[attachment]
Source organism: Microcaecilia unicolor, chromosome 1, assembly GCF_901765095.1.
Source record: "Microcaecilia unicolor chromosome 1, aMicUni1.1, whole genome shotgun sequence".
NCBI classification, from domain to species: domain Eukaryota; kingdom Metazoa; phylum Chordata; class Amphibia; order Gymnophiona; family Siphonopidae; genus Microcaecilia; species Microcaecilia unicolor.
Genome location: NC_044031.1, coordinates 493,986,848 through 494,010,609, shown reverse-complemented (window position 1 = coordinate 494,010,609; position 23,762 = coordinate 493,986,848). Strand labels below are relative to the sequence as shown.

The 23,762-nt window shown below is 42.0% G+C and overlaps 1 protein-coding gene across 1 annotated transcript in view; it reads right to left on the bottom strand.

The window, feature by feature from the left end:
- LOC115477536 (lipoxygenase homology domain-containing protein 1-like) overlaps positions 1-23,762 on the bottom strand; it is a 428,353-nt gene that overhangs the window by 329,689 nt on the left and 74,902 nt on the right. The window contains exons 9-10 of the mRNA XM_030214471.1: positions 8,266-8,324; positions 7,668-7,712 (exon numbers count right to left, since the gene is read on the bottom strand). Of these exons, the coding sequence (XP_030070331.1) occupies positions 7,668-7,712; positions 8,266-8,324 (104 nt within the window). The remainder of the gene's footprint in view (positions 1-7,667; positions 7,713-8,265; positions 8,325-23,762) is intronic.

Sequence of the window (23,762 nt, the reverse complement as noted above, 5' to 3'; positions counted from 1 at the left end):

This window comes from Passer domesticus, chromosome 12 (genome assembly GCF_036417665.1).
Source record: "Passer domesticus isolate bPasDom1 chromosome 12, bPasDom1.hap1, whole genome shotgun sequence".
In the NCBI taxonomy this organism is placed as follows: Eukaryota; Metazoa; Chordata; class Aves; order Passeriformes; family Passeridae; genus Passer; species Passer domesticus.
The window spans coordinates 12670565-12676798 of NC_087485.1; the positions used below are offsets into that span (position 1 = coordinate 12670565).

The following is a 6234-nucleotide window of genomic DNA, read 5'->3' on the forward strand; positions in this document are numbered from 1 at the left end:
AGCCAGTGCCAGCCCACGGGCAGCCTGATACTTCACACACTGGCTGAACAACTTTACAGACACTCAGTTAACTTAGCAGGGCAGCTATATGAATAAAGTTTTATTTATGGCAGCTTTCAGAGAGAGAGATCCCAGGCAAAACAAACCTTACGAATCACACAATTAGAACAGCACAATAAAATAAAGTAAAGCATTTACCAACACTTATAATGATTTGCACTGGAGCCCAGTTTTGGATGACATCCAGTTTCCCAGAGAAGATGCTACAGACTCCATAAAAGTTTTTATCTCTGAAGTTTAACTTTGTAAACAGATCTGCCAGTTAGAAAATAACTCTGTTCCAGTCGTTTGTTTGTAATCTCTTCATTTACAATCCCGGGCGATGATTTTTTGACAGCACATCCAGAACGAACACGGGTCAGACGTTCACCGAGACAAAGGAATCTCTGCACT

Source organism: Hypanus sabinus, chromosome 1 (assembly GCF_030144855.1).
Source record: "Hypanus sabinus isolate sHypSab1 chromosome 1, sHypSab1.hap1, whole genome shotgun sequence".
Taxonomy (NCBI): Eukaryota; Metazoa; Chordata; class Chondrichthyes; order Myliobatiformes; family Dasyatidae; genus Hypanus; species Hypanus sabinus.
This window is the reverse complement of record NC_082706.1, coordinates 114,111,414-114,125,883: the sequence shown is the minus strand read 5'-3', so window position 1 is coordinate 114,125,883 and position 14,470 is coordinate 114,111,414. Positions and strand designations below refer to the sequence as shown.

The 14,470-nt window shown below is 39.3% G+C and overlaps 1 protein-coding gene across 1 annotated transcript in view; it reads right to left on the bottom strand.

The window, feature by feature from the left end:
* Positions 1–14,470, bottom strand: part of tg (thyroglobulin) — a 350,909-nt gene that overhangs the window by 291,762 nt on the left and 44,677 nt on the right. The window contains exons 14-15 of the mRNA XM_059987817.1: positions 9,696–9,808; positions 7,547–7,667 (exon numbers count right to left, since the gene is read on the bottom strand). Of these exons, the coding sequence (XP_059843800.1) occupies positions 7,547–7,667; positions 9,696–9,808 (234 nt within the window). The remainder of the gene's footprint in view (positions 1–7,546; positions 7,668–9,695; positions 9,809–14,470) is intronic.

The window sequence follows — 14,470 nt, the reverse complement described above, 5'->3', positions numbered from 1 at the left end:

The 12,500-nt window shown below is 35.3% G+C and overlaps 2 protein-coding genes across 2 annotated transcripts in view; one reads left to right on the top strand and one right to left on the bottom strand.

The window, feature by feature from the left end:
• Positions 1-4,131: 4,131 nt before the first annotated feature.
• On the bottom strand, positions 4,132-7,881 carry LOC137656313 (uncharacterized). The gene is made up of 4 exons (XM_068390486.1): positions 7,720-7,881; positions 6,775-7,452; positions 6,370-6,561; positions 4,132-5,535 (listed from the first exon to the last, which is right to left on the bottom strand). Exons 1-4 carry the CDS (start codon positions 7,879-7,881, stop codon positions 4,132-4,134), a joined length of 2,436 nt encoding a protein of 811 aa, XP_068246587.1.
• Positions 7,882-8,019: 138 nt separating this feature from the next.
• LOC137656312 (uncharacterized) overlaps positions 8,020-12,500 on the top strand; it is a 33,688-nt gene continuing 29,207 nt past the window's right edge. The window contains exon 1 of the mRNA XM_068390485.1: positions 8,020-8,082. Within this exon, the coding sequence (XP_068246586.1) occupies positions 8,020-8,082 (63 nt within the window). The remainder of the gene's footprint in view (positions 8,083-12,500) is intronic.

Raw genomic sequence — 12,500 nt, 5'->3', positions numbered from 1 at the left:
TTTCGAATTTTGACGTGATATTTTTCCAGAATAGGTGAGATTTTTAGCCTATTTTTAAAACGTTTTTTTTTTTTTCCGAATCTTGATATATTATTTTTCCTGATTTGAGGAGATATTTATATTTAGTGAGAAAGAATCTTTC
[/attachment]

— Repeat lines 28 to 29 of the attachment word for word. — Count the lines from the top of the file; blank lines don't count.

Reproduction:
• LOC137656312 (uncharacterized) overlaps positions 8,020-12,500 on the top strand; it is a 33,688-nt gene continuing 29,207 nt past the window's right edge. The window contains exon 1 of the mRNA XM_068390485.1: positions 8,020-8,082. Within this exon, the coding sequence (XP_068246586.1) occupies positions 8,020-8,082 (63 nt within the window). The remainder of the gene's footprint in view (positions 8,083-12,500) is intronic.

Raw genomic sequence — 12,500 nt, 5'->3', positions numbered from 1 at the left: